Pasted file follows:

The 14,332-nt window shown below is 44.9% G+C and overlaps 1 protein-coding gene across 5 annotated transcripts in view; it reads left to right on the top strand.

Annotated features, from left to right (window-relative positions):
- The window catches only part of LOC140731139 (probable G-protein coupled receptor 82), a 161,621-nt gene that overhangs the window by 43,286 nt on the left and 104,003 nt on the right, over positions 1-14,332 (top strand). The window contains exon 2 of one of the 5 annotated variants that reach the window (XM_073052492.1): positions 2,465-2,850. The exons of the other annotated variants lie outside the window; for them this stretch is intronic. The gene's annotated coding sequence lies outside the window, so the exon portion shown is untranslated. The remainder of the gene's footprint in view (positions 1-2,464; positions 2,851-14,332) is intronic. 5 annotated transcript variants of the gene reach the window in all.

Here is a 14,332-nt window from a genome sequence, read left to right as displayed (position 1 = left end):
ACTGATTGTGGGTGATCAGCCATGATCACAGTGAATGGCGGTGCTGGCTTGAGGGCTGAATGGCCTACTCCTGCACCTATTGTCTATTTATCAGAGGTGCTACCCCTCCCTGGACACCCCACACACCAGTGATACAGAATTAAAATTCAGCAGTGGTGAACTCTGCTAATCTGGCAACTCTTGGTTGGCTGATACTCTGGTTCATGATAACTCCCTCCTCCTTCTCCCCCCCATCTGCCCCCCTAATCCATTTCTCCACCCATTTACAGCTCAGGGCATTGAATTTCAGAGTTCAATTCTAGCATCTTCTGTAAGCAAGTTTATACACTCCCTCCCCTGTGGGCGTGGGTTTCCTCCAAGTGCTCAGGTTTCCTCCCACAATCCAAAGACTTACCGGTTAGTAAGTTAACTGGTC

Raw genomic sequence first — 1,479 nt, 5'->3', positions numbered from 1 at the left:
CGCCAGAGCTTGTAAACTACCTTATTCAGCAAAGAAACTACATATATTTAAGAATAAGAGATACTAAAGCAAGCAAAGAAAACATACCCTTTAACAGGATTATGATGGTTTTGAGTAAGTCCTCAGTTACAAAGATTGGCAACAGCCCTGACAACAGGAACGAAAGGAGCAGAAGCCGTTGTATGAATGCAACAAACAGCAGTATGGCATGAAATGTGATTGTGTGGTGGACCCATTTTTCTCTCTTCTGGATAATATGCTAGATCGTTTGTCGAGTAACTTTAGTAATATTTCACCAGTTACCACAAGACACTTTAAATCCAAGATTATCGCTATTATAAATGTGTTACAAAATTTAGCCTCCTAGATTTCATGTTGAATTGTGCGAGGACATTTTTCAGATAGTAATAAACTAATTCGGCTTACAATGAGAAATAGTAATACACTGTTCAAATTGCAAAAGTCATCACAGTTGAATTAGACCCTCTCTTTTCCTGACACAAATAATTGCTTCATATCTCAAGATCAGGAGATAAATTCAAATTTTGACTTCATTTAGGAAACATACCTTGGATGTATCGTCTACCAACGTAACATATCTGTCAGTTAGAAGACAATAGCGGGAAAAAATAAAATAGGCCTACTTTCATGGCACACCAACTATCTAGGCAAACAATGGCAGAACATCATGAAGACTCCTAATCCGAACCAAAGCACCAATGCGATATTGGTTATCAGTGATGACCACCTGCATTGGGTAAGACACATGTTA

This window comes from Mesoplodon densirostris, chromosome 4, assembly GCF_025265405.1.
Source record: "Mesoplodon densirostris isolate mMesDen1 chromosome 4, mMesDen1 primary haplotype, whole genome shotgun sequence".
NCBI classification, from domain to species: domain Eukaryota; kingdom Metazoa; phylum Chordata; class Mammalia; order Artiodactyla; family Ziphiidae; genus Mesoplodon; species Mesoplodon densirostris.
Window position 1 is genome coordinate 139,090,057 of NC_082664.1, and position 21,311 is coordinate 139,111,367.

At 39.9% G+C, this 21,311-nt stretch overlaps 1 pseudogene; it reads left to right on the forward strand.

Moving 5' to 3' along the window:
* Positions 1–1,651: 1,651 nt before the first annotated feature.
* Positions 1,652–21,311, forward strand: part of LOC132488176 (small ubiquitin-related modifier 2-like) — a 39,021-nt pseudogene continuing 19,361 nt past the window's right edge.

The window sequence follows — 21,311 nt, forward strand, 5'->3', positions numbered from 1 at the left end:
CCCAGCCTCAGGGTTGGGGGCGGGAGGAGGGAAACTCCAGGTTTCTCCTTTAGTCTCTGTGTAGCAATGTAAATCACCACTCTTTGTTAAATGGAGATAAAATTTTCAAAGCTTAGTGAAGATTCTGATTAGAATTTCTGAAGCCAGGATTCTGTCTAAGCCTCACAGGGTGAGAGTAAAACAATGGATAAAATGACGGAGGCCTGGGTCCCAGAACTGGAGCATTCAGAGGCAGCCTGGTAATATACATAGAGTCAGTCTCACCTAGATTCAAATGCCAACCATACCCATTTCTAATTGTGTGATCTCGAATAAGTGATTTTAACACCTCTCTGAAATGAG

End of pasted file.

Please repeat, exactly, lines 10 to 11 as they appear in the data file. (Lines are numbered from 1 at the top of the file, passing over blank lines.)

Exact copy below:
NCBI classification, from domain to species: domain Eukaryota; kingdom Metazoa; phylum Chordata; class Mammalia; order Artiodactyla; family Ziphiidae; genus Mesoplodon; species Mesoplodon densirostris.
Window position 1 is genome coordinate 139,090,057 of NC_082664.1, and position 21,311 is coordinate 139,111,367.